Pema Chödrön's perennially best-selling classic on overcoming life's difficulties cuts to the heart of spirituality and personal growthnow in a newly designed 20th-anniversary edition with a new afterword by Pemamakes for a perfect gift and addition to one's spiritual library.
How can we live our lives when everything seems to fall apart—when we are continually overcome by fear, anxiety, and pain? The answer, Pema Chödrön suggests, might be just the opposite of what you expect. Here, in her most beloved and acclaimed work, Pema shows that moving toward painful situations and becoming intimate with them can open up our hearts in ways we never before imagined. Drawing from traditional Buddhist wisdom, she offers life-changing tools for transforming suffering and negative patterns into habitual ease and boundless joy.
|Product dimensions:||5.10(w) x 8.20(h) x 0.70(d)|
About the Author
Pema Chödrön is an American Buddhist nun in the lineage of Chögyam Trungpa and resident teacher at Gampo Abbey in Cape Breton, Nova Scotia, the first Tibetan Buddhist monastery in North America. She is the author of numerous best-selling books, including The Places That Scare You and Living Beautifully.
Table of Contents
1 Intimacy with Fear 1
2 When Things Fall Apart 7
3 This Very Moment Is the Perfect Teacher 13
4 Relax As It Is 19
5 It's Never Too Late 25
6 Not Causing Harm 31
7 Hopelessness and Death 37
8 Eight Worldly Dharmas 45
9 Six Kinds of Loneliness 51
10 Curious about Existence 59
11 Nonaggression and the Four Maras 65
12 Growing Up 73
13 Widening the Circle of Compassion 79
14 The Love That Will Not Die 87
15 Going against the Grain 93
16 Servants of Peace 97
17 Opinions 107
18 Secret Oral Instructions 113
19 Three Methods for Working with Chaos 119
20 The Trick of Choicelessness 127
21 Reversing the Wheel of Samsara 137
22 The Path Is the Goal 143
Afterword to the 20th Anniversary Edition 147
What People are Saying About This
"Pema Chodron is one of those spiritual teachers who brings ancient wisdom to bear upon our daily triumphs and tragedies. . . . Incredibly wise and poignantly practical."—Spirituality & Health
"Chödrön's book is filled with useful advice about how Buddhism helps readers to cope with the grim realities of modern life, including fear, despair, rage and the feeling that we are not in control of our lives . . . Chödrön demonstrates how effective the Buddhist point of view can be in bringing order into disordered lives."—Publishers Weekly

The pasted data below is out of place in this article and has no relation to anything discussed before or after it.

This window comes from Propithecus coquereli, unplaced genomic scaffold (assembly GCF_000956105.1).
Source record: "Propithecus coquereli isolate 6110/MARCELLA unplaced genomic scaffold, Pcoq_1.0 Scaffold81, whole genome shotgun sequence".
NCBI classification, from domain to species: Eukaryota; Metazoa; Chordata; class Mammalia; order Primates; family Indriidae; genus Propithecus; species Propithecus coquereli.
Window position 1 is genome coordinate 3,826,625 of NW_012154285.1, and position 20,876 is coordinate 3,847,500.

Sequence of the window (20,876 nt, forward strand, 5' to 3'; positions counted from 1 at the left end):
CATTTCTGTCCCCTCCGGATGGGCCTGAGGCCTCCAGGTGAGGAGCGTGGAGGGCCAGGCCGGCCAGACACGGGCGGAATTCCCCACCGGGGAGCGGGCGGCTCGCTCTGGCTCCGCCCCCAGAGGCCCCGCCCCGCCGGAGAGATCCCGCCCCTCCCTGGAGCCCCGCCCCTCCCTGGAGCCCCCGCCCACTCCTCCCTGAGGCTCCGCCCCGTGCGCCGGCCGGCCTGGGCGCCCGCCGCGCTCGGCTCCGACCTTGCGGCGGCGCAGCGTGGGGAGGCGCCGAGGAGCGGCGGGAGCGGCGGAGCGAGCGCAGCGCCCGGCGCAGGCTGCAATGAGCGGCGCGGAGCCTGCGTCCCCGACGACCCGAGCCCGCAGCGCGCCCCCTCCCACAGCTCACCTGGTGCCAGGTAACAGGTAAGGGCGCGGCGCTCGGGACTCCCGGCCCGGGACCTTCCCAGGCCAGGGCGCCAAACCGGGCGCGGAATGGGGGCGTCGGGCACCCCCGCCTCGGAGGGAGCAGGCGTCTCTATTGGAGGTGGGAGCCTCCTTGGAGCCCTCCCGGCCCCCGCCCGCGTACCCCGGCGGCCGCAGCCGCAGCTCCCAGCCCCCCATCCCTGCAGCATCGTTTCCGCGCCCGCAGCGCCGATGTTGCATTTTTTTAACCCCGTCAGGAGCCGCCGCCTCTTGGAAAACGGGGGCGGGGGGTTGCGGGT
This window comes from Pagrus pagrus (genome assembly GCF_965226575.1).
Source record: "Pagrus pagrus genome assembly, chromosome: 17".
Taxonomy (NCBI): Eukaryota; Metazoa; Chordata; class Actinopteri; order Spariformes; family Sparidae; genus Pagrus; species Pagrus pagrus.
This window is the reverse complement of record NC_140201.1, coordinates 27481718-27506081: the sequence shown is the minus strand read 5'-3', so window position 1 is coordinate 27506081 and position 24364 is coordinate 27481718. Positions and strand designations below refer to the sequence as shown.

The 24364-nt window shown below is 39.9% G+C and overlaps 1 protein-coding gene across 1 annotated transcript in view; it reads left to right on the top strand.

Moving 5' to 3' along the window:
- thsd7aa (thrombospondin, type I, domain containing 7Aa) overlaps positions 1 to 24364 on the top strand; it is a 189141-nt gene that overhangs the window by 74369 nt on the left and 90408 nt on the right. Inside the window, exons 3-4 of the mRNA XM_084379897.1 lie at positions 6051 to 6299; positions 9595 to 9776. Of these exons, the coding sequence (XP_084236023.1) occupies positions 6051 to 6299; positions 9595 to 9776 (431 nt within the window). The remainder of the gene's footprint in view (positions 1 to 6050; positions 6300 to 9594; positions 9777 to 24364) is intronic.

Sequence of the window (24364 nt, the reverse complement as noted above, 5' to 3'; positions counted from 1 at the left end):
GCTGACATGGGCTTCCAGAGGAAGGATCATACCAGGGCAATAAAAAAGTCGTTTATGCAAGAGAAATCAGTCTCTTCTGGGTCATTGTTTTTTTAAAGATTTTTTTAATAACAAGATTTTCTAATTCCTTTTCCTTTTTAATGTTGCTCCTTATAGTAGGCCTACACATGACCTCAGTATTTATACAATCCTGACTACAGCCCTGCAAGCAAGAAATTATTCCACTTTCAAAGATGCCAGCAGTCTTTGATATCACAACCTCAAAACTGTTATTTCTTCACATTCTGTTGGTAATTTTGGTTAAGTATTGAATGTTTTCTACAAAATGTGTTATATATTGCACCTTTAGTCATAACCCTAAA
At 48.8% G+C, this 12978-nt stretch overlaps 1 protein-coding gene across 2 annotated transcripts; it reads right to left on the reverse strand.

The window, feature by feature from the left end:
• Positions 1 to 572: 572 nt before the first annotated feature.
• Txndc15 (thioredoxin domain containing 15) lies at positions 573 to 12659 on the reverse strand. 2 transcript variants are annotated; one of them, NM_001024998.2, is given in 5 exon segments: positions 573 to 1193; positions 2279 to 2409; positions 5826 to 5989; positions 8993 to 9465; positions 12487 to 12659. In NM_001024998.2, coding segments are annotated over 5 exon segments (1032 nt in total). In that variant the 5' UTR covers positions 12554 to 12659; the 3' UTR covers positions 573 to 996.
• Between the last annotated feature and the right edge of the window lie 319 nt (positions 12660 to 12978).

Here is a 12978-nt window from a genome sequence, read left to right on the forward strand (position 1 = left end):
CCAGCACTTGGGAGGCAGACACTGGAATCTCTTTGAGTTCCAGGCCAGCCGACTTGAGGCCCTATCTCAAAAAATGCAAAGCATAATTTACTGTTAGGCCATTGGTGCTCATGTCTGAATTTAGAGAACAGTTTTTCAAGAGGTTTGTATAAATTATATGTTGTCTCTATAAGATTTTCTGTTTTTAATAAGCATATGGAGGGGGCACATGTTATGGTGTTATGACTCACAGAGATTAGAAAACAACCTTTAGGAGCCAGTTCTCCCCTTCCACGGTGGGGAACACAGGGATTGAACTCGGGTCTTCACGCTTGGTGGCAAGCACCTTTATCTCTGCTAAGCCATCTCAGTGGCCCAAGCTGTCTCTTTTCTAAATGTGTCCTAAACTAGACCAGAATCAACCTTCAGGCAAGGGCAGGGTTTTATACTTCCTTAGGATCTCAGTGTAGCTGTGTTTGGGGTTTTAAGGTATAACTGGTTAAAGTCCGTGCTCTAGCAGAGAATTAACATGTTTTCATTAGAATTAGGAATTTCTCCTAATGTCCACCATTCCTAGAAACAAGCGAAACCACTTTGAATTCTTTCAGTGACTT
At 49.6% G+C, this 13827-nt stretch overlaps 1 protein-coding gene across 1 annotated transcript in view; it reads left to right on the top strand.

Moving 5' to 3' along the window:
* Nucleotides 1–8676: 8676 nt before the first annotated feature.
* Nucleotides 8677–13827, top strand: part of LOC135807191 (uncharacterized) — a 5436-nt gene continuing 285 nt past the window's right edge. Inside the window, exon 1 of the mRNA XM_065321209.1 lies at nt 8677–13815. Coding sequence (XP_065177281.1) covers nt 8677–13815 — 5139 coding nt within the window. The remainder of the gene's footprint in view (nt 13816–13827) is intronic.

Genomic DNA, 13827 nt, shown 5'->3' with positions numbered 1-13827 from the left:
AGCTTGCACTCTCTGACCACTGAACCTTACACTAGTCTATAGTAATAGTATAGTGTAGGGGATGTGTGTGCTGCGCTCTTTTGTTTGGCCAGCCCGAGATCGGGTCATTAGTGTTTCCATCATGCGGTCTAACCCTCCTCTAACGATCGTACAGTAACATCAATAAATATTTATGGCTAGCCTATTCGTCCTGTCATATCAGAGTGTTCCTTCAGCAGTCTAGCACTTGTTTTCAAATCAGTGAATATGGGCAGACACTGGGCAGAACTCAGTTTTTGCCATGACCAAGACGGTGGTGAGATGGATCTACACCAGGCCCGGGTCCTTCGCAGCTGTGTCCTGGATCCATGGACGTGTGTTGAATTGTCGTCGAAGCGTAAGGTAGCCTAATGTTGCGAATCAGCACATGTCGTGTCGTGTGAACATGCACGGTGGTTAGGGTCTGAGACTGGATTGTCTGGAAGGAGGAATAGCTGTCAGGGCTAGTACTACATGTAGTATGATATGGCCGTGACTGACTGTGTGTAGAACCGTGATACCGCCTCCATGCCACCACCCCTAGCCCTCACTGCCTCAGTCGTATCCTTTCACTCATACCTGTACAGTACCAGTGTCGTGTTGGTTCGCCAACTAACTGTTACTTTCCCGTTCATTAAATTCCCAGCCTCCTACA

"This is a book that could serve you for a lifetime."—Natural Health
"As one of Pema Chödrön's grateful students, I have been learning the most pressing and necessary lesson of all: how to keep opening wider my own heart."—Alice Walker
Most Helpful Customer Reviews
"When Things Fall Apart" is a short, pithy collection of essays by esteemed Buddhist nun and spiritual guide Pema Chodron about facing the difficult things in life, whatever they may be. Although Chodron sometimes discusses specific situations, and occasionally gives specific examples, sometimes rather amusing ones of her inability to live up to her own aspirations, for the most part these essays are focused on general issues that can be applied to whatever your specific situation happens to be. The book opens with "Intimacy with Fear" and continues with discussions of how to face life when things fall apart, figuratively or literally, and how to deal with the things that everyone will face, such as suffering and loneliness. In the way of Buddhist teachings, the writing and instruction tends towards the spare, constantly pushing the reader/practitioner back onto their own devices. As Chodron says in the chapter on "Hopelessness and Death": "We are all inclined to abdicate our responsibilities and delegate our authority to something outside ourselves. Nontheism is relaxing with the ambiguity and uncertainty of the present moment without reaching for anything to protect ourselves. We sometimes think that dharma is something outside of ourselves--something to believe in, something to measure up to. However, dharma isn't a belief; it isn't dogma. It is total appreciation of impermanence and change." Throughout the collection, Chodron gently exhorts the reader to be one with the moment, to give up on the idea of an external babysitter that will take care of everything for them, instead accepting that what they have right now is what they have right now. Readers may or may not find that comforting, but those going through hard times--and everyone goes through hard times--may find it a welcome antidote to the constant calls to be optimistic and look on the bright side. Not that Chodron's writing is pessimistic, but the Buddhist approach to difficulty is to face it square on and accept it for what it is, rather than dressing it up or hiding from it, something that can be a refreshing change for Western readers. All in all, a short and simple introduction to some important concepts in Buddhist thought, from one of its leading contemporary practitioners.
I found this audio tape to be inspiring and full of truth. She talks of things in a new way for me -- making it clear, simple, she shares her core. Her way of explianing things is relevant to our society and so easy to grasp. This was just what I wanted/needed to hear.